The importance of controls with respect to preanalytical conditions

Most clinical IHC laboratories use diagnostic tissue (archived or excess diagnostic tissue) for external controls. The presumption is that this tissue has been processed in the same way (ischaemic time, fixation, decalcification, etc) as patient tissue that is being tested. The presumption is, of course, false in a detailed sense; at best, it is similar. Likewise, successive controls that are selected—as the initial tissues are exhausted—also are at best similar, and all may differ in unknown ways that may or may not affect the outcome of an IHC test for any specified targeted protein. TMAs (tissue microarrays) are increasingly used as controls and as reference tissues for clinical studies, but in TMAs, the problem of preanalytical variation is magnified many fold because each tissue core has undergone different, and often unknown, ischaemic and fixation times. Rigorous attention to the details of sample preparation, with documentation of ischaemic time and fixation time, provides valuable information as to the effects of specified proteins,13 and may minimise differences, but cannot eliminate them entirely.

The published recommendations for positive controls9 state that tissue controls should be fixed similar to patient samples ‘within clinically applicable range’ and that they optimally should be processed just like clinical samples (decalcified for the purpose of decalcified bone analysis or other as applicable).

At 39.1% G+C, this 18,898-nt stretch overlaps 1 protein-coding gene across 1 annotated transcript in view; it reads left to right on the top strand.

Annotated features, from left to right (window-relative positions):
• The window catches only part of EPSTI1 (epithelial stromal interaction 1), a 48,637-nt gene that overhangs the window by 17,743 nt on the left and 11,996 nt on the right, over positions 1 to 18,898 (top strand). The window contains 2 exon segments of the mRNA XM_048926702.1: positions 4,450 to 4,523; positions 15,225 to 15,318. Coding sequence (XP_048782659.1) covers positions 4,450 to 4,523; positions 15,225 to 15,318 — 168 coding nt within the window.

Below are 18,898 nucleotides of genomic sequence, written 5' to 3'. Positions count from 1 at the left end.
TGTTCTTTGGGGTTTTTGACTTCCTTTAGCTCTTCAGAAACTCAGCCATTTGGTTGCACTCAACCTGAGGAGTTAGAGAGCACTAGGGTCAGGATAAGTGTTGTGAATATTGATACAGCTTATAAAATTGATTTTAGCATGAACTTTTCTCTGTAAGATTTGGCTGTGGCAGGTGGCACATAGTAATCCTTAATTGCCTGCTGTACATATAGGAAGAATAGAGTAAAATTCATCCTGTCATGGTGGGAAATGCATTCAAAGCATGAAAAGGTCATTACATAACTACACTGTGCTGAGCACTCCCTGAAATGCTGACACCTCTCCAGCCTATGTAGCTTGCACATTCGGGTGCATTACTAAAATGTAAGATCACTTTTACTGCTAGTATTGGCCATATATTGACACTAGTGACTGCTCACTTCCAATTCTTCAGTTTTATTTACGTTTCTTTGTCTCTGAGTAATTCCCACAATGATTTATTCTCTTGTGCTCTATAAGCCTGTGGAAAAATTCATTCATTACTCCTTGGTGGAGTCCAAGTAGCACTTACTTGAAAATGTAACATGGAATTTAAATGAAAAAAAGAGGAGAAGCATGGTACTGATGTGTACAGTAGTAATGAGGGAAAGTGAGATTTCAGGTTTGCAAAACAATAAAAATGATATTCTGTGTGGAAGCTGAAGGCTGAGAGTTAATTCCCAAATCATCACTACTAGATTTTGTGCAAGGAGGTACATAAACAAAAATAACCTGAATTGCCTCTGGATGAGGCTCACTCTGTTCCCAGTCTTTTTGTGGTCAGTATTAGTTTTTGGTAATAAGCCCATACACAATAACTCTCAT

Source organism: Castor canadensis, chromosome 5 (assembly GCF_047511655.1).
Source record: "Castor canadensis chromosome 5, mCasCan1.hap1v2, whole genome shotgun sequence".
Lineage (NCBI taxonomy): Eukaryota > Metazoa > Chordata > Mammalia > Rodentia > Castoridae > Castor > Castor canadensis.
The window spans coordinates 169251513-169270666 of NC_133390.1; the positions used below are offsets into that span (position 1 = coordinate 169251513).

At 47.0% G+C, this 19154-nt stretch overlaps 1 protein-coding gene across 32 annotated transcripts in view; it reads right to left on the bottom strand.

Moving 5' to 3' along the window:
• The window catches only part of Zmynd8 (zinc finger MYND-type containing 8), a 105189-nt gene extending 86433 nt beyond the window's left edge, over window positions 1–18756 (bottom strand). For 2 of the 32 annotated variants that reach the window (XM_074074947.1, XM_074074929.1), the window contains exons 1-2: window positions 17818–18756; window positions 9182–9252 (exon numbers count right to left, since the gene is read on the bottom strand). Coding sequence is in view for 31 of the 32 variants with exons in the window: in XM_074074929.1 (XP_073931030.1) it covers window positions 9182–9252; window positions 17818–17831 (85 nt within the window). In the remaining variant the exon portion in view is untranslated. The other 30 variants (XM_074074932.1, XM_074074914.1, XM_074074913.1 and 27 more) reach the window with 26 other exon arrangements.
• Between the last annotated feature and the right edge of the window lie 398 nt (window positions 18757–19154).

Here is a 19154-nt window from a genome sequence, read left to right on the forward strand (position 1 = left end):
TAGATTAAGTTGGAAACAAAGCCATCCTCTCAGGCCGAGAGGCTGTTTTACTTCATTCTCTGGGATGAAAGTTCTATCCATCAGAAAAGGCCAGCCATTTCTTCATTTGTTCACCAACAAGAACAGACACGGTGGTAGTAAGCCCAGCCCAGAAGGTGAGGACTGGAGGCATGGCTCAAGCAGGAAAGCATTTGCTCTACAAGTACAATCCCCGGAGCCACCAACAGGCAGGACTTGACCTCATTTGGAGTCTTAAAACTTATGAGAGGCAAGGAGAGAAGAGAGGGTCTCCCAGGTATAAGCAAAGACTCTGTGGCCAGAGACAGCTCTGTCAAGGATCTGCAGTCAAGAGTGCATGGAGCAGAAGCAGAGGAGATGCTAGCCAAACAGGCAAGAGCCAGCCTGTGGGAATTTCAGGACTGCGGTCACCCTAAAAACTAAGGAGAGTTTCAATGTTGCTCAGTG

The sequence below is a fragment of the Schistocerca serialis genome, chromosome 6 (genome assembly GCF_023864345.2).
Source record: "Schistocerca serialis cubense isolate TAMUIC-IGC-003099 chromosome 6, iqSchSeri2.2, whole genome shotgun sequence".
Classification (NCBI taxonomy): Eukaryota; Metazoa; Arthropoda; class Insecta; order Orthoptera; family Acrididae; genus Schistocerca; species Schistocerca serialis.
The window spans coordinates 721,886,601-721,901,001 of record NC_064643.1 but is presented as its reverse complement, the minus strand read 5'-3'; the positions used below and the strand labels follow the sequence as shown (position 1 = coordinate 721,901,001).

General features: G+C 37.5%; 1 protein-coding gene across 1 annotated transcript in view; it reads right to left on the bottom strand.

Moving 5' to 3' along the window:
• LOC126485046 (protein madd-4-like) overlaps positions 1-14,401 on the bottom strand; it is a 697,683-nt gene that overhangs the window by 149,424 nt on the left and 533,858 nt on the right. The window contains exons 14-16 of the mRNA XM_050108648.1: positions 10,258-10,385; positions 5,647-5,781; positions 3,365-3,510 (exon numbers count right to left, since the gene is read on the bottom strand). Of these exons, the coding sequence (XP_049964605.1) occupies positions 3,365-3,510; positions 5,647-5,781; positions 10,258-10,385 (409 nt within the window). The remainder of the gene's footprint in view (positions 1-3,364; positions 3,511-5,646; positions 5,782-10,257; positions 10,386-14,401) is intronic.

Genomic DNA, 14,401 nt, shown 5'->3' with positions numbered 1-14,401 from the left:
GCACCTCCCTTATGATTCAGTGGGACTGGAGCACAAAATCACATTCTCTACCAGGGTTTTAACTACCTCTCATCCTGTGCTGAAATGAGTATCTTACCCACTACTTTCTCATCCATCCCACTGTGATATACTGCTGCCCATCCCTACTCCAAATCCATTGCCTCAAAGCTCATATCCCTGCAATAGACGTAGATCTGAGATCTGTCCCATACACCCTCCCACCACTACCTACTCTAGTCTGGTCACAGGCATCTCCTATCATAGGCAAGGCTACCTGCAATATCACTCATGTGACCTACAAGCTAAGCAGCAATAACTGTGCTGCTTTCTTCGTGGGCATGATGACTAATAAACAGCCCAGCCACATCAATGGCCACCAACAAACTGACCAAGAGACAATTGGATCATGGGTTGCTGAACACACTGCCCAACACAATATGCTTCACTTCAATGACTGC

But the matter is not that simple. For example, in theory, external controls should have constant time of fixation rather than ‘clinically acceptable range’ because their purpose is to detect variation in the analytical phase. If successive tissues that are selected as controls are themselves changing, it becomes difficult to determine if any changes observed in the quality (intensity) of the IHC result are due to variation in the analytical phase or variation in the control that is used that day. It may be more appropriate to take the approach that external controls should always be fixed the same time as predetermined by the laboratory (eg, exactly 24 h). At the moment, there are no published data available to support the effort required; nonetheless, it is important to recognise that a compromise has been made.